Zanat refills the water at the hand washing station. Credit: Jane Beesley/Oxfam
"It might be six months before we can return home because the water is still there"

Pakistan floods: Life in a camp in Dadu

Within Dadu town Oxfam and its local partner SAFWCO (Sindh Agricultural Forest Workers Coordination Organization) are providing water, sanitation and hygiene promotion, through support from UNICEF, in several camps. Zarina and Janat are two of the people living in a camp where buses used to park.

Zarina's story

Before the flood Zarina and her family were farmers but when the flood came it destroyed everything. The family, with many others, had to leave to stay in camps and on roadsides. “There are twelve of us in my family. I have six daughters and four sons – two of my sons are married.”

Zarina and Janat are living in a camp where buses used to park.

Zarina and Janat are living in a camp where buses used to park. Photo: Jane Beesley/Oxfam.

While some families have left and others are planning to leave soon Zarina reports that it could be some time before she and her family can return home. “It might be six months before we can return home because the water is still there. The last time someone went, which was a few days ago, the water was seven foot deep and they could only go there by boat. The land is water logged so that’s why it will take a long time to dry.” And with the onset of winter the process of drying out will take even longer.

Taking care of the latrines

While life is hard in the camp and conditions are tough, Zarina has taken on responsibility for the latrines she and her neighbors are using. “Six families are using these latrines.” The latrines are basic but clean.

When asked why they are so clean with so many people using them she replies, “If someone comes and uses them I come and check to see if they are clean. If they are not clean I don’t let them leave without cleaning it. I can’t use it if it’s not clean. We don’t have latrines like this at home… this is the first time we’ve had them. They’re good. I like them because they give us privacy and I’d like to have one when we go back home.”

Seeing that the hand washing station is getting low on water she fills it up. “Normally my son keeps the water filled up but he’s away today so I’m doing it.” And when asked where the soap is she explains, “We normally bring our own soap with us because if we leave it here someone else will take it.”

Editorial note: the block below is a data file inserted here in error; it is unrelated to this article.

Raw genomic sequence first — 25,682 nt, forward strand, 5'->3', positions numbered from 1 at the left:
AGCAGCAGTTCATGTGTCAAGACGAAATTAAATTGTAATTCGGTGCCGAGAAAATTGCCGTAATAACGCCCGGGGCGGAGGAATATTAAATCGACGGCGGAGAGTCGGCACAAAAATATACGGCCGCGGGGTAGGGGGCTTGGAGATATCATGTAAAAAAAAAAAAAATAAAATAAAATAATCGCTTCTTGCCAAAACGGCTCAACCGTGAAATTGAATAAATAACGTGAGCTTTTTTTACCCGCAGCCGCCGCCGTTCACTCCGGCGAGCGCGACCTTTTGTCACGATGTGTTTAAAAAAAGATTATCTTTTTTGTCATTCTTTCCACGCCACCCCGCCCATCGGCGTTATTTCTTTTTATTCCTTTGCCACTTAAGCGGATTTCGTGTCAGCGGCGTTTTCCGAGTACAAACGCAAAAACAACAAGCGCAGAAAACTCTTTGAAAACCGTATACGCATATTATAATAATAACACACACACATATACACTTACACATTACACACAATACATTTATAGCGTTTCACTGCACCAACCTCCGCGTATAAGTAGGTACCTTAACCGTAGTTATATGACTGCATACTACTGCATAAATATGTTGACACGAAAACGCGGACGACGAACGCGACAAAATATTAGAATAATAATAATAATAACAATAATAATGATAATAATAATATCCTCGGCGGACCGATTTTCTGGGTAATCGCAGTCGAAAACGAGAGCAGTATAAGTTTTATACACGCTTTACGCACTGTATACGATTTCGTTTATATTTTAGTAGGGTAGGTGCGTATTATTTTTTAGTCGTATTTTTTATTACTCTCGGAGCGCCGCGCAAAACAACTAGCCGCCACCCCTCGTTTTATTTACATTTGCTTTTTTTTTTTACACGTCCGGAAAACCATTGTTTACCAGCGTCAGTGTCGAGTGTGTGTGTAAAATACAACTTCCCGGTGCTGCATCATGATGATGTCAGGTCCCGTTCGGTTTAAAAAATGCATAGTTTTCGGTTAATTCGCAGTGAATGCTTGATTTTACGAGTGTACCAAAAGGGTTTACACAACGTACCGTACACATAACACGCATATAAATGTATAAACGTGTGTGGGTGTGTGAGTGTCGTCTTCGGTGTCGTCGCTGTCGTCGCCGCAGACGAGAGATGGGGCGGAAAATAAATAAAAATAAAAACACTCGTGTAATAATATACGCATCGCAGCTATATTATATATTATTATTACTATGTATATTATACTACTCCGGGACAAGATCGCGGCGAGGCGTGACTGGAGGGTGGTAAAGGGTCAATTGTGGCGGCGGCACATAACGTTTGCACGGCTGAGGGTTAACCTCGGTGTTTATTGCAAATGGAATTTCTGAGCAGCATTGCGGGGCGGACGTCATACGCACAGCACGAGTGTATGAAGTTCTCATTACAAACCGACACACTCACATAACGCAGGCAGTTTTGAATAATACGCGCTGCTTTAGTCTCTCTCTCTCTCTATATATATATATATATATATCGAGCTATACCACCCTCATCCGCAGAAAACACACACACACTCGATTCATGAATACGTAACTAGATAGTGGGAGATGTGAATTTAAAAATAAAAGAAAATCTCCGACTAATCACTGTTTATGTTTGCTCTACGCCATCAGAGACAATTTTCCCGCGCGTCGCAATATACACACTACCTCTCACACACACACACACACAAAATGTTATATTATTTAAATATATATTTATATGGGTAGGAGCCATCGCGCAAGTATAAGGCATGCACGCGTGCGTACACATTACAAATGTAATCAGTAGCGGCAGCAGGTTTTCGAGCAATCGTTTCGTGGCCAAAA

Janat's story

Janat holding a water cooler

Janat holding a water cooler. Photo: Jane Beesley/Oxfam.

In a tent not far from Zarina is Janat. “There are thirteen of us in my family.  We have eleven children, two sons and nine daughters.” Like Zarina they too were farmers before the flood but now, “We have nothing left and we have no resources back at home. I don’t know what we will do when we return.

"We’ve been here for two and a half months but we are hoping to return home in 10 days time after Eid. We have no home left in the village… it went with the flood… so we need some kind of shelter as winter is coming.”

With few possessions Janat reports that when you have very little, the hygiene kit has proved to be useful. “There was a bucket, a cooler, soap for washing clothes, utensils and personal soap, towels, sanitary cloth. Getting this kit has made life easier for us. Before we had nowhere to store water so the cooler is very useful; but all the things are very important for us because we didn’t have these things and had no money to buy them.”

Oxfam's work in Dadu

Oxfam’s water, sanitation and hygiene promotion in Dadu has been supported through UNICEF. So far Oxfam, with partner SAFWCO, has

  • Constructed 76 emergency latrines,
  • Distributed 7,000 hygiene kits,
  • Provided hygiene promotion sessions that have reached 26,000 people
  • Provided safe drinking water to over 39,000 people through water tankering or handpumps.

Read more

Watch the slideshow: Preparing winter kits for flood survivors

Oxfam's humanitarian response to the Pakistan floods

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